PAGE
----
Vietnam reminds me of the development of a child.
Gen. William Westmoreland
Few connections are more intimate and pervasive than that between racism and statements by scientists about human diversity (I do not say scientific statements) made before the Second World War. Consequently, we should not be surprised that the very first sustained argument for recapitulation in morphology was cast in a racist mold. Autenrieth receives traditional credit for a work published in 1797 (Kielmeyer's article of 1793 spoke only of physiology, and earlier statements are either analogistic or incidental). After arguing that the completed forms of lower animals are merely stages in the ontogeny of higher forms, Autenrieth speaks of "certain traits which seem, in the adult African, to be less changed from the embryonic condition than in the adult European" ("quaedam, quae in adulto Afro minus, quam adulto Europaeo ex reliquiis embryonis mutata videntur"— 1797, in Temkin, 1950).
For anyone who wishes to affirm the innate inequality of races, few biological arguments can have more appeal than recapitulation, with its insistence that children of higher races (invariably one's own) are passing through and beyond the permanent conditions of adults in lower races. If adults of lower races are like white children, then they may be treated as such—subdued, disciplined, and managed (or, in the paternalistic tradition, educated but equally subdued). The "primitive-as-child" argument stood second to none in the arsenal of racist arguments supplied by science to justify slavery and imperialism. (I do not think that most scientists who upheld the primitive-as- child argument consciously intended to promote racism. They merely expressed their allegiance to the prevailing views of white intellectuals and leaders of European society. Still, the arguments were used by politicians and I can find no evidence that any recapitulationist ever objected.)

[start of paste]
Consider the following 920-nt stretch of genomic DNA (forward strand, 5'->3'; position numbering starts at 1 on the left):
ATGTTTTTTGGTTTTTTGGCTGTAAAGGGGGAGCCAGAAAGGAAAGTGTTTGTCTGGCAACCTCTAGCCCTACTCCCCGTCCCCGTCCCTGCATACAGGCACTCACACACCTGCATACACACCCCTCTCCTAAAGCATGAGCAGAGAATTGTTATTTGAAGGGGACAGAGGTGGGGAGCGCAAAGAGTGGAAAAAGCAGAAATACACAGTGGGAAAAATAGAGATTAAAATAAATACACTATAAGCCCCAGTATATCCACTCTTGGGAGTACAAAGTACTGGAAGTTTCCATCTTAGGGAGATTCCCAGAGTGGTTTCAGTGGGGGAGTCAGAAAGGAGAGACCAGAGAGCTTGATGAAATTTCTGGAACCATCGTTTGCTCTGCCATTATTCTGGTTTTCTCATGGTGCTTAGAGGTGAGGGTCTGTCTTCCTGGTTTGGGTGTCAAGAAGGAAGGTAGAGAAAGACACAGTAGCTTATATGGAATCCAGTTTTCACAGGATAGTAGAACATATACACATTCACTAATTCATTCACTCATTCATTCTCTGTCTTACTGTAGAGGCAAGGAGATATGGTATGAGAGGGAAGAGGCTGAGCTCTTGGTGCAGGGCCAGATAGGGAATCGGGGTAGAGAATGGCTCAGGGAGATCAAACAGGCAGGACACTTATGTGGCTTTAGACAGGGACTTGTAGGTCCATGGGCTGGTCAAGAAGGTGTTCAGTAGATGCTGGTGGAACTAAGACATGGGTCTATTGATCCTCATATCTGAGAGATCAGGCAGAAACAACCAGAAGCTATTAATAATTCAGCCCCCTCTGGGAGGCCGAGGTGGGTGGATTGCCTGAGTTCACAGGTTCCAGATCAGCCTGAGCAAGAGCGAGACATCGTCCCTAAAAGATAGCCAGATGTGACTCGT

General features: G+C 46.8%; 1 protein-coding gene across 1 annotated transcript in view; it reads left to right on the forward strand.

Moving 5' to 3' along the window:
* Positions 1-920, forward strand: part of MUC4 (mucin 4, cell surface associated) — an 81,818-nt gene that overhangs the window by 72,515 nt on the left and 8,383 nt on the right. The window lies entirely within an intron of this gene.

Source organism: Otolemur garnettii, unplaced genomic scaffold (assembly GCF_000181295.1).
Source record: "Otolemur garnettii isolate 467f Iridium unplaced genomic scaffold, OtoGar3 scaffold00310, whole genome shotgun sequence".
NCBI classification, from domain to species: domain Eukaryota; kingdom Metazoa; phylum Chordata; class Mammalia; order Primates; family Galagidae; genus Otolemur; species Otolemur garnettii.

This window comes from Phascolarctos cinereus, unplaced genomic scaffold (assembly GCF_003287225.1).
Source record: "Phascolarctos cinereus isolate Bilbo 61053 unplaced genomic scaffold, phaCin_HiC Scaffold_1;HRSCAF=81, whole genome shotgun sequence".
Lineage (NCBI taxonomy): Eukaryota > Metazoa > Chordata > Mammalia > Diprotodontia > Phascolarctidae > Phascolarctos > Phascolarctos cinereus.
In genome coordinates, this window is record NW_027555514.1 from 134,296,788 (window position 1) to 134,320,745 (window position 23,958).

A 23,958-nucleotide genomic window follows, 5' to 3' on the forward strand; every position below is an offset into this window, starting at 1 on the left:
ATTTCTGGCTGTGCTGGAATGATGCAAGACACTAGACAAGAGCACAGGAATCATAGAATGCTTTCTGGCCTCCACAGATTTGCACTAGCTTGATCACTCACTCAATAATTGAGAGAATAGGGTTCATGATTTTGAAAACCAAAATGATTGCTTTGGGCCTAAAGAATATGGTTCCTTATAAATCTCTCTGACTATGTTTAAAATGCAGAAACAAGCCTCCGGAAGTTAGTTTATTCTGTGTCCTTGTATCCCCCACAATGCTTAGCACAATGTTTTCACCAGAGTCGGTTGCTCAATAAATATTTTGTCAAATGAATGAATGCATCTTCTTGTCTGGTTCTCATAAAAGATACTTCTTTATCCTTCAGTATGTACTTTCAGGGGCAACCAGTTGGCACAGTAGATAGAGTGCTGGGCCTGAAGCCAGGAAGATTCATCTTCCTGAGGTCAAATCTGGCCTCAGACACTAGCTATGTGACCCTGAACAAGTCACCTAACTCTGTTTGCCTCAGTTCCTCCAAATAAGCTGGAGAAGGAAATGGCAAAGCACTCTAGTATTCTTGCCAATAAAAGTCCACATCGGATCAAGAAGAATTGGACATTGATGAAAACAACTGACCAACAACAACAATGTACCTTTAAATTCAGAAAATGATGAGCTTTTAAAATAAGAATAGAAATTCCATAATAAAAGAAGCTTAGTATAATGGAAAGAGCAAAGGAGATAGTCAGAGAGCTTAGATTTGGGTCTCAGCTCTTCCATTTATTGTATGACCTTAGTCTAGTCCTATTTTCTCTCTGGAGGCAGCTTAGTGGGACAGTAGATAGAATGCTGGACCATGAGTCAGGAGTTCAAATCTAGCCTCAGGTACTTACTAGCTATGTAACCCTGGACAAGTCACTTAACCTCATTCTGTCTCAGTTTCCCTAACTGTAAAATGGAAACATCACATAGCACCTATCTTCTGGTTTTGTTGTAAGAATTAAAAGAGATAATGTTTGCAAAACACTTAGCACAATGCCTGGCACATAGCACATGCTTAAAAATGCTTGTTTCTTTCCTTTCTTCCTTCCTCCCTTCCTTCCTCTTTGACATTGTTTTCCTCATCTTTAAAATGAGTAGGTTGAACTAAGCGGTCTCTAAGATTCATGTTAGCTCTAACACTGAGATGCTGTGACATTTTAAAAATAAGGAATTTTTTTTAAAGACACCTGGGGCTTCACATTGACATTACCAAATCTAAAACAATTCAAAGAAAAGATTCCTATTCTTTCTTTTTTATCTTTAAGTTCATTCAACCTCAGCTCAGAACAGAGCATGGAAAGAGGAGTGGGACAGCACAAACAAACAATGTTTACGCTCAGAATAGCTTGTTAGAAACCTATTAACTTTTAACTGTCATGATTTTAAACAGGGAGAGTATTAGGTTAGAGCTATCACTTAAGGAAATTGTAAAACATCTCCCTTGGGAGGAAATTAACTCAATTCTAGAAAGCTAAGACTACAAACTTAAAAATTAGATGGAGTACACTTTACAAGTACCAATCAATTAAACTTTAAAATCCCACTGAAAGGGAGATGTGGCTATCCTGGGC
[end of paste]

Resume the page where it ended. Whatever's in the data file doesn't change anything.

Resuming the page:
Biological arguments based on innate inferiority spread rapidly after evolutionary theory permitted a literal equation of modern "lower" races with ancestral stages of higher forms. But similar arguments were far from unknown before 1859. Several of the leading pre-evolutionary recapitulationists ranked human races by the primitive-as-child argument. Schiller, a godfather of Naturphilosophie, wrote: "The discoveries which our European sailors have made in foreign seas . . . show us that different people are distributed around us ... just as children of different ages may surround a grown-up man" (in Schmidt, 1909, p. 156).